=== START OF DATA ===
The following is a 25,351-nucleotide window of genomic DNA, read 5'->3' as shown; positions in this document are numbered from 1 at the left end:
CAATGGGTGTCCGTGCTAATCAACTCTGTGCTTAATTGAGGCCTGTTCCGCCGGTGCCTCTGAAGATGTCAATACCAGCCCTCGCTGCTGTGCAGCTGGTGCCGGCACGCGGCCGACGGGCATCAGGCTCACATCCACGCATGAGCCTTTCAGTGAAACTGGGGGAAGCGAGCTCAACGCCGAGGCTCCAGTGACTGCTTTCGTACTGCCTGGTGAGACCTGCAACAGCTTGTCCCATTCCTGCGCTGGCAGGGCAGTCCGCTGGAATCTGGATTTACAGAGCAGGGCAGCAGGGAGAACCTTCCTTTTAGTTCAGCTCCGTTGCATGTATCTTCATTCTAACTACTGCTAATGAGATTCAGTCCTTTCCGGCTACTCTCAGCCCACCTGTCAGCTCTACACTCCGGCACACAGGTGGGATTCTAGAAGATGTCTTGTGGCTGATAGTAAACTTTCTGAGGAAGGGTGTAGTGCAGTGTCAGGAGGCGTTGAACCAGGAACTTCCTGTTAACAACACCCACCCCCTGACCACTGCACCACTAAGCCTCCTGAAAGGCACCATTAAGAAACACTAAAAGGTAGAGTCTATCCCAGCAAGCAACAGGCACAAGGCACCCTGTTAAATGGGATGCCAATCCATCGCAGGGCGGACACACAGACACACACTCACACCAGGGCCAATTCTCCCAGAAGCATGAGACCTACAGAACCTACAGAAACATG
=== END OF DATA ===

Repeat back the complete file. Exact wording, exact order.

The following is a 25,351-nucleotide window of genomic DNA, read 5'->3' as shown; positions in this document are numbered from 1 at the left end:
CAATGGGTGTCCGTGCTAATCAACTCTGTGCTTAATTGAGGCCTGTTCCGCCGGTGCCTCTGAAGATGTCAATACCAGCCCTCGCTGCTGTGCAGCTGGTGCCGGCACGCGGCCGACGGGCATCAGGCTCACATCCACGCATGAGCCTTTCAGTGAAACTGGGGGAAGCGAGCTCAACGCCGAGGCTCCAGTGACTGCTTTCGTACTGCCTGGTGAGACCTGCAACAGCTTGTCCCATTCCTGCGCTGGCAGGGCAGTCCGCTGGAATCTGGATTTACAGAGCAGGGCAGCAGGGAGAACCTTCCTTTTAGTTCAGCTCCGTTGCATGTATCTTCATTCTAACTACTGCTAATGAGATTCAGTCCTTTCCGGCTACTCTCAGCCCACCTGTCAGCTCTACACTCCGGCACACAGGTGGGATTCTAGAAGATGTCTTGTGGCTGATAGTAAACTTTCTGAGGAAGGGTGTAGTGCAGTGTCAGGAGGCGTTGAACCAGGAACTTCCTGTTAACAACACCCACCCCCTGACCACTGCACCACTAAGCCTCCTGAAAGGCACCATTAAGAAACACTAAAAGGTAGAGTCTATCCCAGCAAGCAACAGGCACAAGGCACCCTGTTAAATGGGATGCCAATCCATCGCAGGGCGGACACACAGACACACACTCACACCAGGGCCAATTCTCCCAGAAGCATGAGACCTACAGAACCTACAGAAACATG